Dara had been with a group of friends celebrating a birthday that night, so she hadn’t kept a close eye on the unlikely duo. When she had happened by their table an hour after the initial sighting, they had already gone. The next morning when she encountered Leah in the hallway, she had been tempted to say something about seeing her the night before and ask how she had enjoyed the club, but something in the other woman’s pale, drawn face left Dara’s friendly words stillborn. Her first instinct was to sympathize, sure that Georgia had taken advantage of her withdrawn neighbour, but she was fairly certain that even such a small kindness would be unwelcome.
Now, fortuitously, the mailman had erroneously stuck Miss Leah Garrison’s mail in her box, an easy enough mistake since they lived next to each other in apartments 404 and 406. Dara had been carrying the two envelopes around for three days, carefully planning on how and when to return them.
Tonight was to be the night, which was why it was doubly frustrating that she was so late arriving home from work. Dara had envisioned dropping by with the mail, and casually asking if Leah would like to join her for dinner at a nearby café. She didn’t doubt that the woman would be home. Her quiet neighbour didn’t seem to have any social life at all, except for that one date four weeks previous.
As the traffic slowly started to move, Dara glanced at the car’s chronometer, and addressed the plastic, bobble-headed hockey player perched on her dash. “Not even nine yet, Gretz. There’s still time. And if she’s already eaten, I’ll just ask her out for a drink or a late movie or something.”
“You wouldn’t understand.”
Jeri snorted. “Right. Like I haven’t already seen every permutation of grief and despair in the universe. I’ve been on this gig for more millennia than I care to remember. I’ve seen things that would curdle your soul, kid, so don’t be telling me that I wouldn’t understand.”
Leah took refuge in frustrated silence.
“Tell me, anyone planning to burn you at the stake, or draw and quarter you in the town square just because you’re a little different from the other village women?”
“No, of course not.”
“Uh huh. Anyone threatening to use a hot poker on your mother’s eyes and tongue if you don’t recant something you know to be true?”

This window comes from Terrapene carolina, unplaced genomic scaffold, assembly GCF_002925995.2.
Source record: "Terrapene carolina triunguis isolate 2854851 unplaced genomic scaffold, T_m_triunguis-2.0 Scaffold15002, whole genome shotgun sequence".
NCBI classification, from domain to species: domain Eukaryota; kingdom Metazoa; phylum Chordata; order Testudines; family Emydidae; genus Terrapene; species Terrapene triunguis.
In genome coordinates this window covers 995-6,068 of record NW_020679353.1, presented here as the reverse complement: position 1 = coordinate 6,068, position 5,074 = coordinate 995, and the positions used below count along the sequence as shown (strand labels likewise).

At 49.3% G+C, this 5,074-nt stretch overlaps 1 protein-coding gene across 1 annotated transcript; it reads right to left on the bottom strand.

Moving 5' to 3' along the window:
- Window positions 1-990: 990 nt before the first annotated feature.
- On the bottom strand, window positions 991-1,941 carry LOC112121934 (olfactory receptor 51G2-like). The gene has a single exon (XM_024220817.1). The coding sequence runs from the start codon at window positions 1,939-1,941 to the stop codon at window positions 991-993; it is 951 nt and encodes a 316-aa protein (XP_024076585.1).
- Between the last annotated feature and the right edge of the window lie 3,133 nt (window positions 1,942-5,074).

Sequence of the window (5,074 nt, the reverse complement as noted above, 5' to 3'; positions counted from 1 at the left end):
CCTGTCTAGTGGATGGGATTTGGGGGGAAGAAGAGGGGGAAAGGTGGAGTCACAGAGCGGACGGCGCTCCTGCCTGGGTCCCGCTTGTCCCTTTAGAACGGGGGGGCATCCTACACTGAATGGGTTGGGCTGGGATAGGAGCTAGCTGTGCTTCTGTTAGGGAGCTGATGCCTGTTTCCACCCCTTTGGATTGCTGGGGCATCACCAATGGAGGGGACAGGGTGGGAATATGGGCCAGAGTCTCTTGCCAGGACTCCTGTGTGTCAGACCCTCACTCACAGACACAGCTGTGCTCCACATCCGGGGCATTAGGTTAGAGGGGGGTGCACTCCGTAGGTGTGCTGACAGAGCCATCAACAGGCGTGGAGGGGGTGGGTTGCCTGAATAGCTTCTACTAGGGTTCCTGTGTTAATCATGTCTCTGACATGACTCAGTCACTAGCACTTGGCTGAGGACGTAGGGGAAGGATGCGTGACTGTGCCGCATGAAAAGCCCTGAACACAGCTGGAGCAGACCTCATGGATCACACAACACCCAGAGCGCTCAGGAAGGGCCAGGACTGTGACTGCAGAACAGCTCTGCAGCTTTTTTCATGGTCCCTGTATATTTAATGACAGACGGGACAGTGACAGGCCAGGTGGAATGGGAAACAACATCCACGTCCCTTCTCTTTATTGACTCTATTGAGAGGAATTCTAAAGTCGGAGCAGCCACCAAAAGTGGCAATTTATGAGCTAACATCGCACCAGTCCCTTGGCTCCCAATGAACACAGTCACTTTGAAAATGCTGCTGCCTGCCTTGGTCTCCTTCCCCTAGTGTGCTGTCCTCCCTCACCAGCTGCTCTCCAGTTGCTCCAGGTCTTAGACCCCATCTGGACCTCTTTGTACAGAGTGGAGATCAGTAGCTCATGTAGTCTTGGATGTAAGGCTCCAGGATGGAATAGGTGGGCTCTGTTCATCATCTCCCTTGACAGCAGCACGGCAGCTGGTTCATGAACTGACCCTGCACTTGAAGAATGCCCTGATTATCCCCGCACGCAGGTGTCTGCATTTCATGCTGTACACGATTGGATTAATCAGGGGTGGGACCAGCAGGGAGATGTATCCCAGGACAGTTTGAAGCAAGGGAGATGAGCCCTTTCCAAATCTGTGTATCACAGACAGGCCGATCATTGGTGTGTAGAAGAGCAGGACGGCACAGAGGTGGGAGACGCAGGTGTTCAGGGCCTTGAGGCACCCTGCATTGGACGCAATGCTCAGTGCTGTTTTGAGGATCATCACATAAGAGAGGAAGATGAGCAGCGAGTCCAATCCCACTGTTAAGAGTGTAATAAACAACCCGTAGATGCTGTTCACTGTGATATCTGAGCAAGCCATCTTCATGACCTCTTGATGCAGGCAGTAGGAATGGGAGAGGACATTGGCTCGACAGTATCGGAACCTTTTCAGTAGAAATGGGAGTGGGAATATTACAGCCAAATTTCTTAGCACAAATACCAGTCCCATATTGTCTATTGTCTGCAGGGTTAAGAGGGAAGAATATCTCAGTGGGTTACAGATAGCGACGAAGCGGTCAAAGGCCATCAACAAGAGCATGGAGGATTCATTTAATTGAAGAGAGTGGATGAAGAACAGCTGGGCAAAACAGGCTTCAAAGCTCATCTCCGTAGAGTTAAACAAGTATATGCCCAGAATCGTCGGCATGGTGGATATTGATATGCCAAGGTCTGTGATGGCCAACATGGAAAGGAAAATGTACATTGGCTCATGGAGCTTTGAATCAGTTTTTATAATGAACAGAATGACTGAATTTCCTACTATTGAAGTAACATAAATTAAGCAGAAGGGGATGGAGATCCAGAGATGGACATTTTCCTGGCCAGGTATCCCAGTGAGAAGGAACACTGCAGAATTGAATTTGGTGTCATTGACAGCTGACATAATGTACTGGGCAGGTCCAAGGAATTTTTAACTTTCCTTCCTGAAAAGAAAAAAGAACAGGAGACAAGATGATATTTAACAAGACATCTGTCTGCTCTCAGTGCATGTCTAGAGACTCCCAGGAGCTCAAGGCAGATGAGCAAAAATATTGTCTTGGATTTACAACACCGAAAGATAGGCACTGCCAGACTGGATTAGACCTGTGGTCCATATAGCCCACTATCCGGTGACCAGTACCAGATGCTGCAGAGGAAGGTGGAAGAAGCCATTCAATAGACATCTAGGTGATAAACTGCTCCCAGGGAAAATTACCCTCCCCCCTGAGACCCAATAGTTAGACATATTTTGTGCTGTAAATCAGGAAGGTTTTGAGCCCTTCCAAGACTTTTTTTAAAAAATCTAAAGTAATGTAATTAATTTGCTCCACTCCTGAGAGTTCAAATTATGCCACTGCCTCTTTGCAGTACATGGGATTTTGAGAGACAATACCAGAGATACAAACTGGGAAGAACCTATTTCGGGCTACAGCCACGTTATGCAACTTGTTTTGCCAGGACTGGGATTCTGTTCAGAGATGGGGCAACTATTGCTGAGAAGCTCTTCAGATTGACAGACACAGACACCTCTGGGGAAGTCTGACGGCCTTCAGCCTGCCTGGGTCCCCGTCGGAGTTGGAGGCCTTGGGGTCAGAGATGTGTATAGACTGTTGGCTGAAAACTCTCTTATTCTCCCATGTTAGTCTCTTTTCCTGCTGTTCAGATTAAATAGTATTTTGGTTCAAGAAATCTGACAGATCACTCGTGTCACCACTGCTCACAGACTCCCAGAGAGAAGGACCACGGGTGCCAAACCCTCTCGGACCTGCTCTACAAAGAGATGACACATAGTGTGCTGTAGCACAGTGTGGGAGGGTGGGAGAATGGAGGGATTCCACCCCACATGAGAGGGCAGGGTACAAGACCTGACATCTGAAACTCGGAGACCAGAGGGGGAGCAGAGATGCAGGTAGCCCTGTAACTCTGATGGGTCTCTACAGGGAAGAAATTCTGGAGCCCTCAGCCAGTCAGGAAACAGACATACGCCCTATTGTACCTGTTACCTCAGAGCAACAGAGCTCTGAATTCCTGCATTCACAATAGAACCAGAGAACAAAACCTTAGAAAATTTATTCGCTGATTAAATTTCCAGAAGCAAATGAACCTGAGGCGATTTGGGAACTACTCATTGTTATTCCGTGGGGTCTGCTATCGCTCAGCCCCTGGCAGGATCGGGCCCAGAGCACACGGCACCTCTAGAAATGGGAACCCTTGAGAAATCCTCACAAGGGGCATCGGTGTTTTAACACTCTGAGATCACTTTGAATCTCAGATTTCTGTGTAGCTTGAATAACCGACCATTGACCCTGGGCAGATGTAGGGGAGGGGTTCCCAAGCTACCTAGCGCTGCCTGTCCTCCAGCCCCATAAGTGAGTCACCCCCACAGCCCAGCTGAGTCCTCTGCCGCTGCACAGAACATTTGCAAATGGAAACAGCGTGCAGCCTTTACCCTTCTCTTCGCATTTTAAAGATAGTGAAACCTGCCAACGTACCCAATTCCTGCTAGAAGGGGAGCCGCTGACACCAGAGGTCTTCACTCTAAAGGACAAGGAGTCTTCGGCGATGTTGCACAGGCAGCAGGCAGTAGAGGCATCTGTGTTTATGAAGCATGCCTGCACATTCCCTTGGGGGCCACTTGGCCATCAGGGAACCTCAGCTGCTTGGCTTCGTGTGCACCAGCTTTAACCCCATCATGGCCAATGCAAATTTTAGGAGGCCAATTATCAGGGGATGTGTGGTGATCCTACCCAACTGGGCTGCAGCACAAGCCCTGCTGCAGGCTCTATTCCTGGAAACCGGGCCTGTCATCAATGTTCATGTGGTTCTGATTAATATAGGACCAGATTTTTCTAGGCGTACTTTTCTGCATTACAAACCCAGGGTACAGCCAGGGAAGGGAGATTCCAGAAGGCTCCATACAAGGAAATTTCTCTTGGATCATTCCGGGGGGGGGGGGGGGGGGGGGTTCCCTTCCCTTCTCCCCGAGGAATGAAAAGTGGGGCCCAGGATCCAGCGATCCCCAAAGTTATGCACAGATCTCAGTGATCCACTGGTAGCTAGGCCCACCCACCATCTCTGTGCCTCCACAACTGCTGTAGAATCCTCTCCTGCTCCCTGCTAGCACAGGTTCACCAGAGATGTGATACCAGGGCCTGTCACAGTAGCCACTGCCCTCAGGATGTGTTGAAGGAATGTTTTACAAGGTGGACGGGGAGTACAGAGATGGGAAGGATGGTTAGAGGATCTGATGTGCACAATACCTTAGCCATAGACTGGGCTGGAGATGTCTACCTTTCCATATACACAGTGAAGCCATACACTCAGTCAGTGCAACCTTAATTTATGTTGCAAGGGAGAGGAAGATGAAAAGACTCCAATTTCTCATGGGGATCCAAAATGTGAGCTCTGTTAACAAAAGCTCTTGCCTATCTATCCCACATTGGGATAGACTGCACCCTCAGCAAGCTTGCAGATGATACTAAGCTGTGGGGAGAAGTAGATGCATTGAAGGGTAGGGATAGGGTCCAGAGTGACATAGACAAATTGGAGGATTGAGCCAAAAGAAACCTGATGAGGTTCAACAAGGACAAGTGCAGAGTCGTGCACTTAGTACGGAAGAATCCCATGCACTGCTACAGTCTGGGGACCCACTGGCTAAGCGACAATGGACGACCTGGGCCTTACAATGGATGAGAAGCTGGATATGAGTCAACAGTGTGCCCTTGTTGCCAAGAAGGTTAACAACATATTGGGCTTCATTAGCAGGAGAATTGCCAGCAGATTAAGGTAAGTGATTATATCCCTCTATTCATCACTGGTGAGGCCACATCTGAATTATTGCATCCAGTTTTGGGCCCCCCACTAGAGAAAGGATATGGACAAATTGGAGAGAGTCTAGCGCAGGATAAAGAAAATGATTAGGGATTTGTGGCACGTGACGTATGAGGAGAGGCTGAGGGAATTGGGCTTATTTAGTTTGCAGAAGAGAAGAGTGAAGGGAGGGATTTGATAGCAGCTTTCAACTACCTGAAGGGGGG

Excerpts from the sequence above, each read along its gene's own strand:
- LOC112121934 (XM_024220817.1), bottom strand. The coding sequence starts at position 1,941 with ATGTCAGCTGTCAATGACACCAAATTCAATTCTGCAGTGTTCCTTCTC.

“Your daddy forcing you to marry a fat old pervert forty years your senior, because your husband-to-be can afford to buy some nubile young flesh and you rank lower than the family cow on the scale of things?”
“You know that’s not the case.”
“Then what’s so bad about your life that you want to end it?”
“I thought you knew everything.”
“Well, I would if I’d read your whole file, but I just scanned it to pick up the salient details. You know: name, place of residence, expected time of death, disposal of soul — that stuff I got nailed. I told you — you weren’t even supposed to be my case.”
“I know. 12086 pulled a fast one on you and he’d better not think he can do it twice.”
That actually got a smile from Jeri. “There you go.”
Leah had tried to explain herself to her family in the letters, but was certain that she had been as ineloquent on paper as she normally was in person. Suddenly she felt an urge to clarify her situation once and for all, even if the one hearing her explication was only this bizarre apparition.
She tried simplicity. “I don’t fit.”
“So? Who does?”
“You and six billion other people. Get a cat or a dog or a goldfish. Buck up and get on with your life... Not that it matters to me one way or another.”
“Pets aren’t allowed here, and even if they were, it wouldn’t be enough.”
“So — what? You want real live people in your life?”
“You’ve got family and friends. You should be grateful. Some people don’t even have that, and many that do would gladly trade places with you just to be shed of them.”
“You’re not listening!”
“You’re not saying much that makes sense.”
Leah stared angrily at Jeri, who was watching her in a cool but attentive manner. “I want one special someone — who loves me above all others; who cares if I wake up and don’t feel well, or get home too exhausted to make dinner; whose eyes light up when I walk into the room.”
Jeri shrugged. “So, go get that someone. What’s the hang-up?”
“It’s not that easy. I moved here six years ago to look for work, and I still don’t really know anyone except the people at my job, and they’re all too busy with their own lives to even ask me over for Sunday dinner. I thought that, over time, I’d meet people, make friends, maybe find that certain someone to settle down with. But it never happened. I don’t know how to talk to people here. Hell, I don’t know how to talk to people anywhere, even at home — where I knew everyone because I’d lived there all my life. I left home because I knew I had to get to a bigger place, but I don’t know where to go to meet people like me.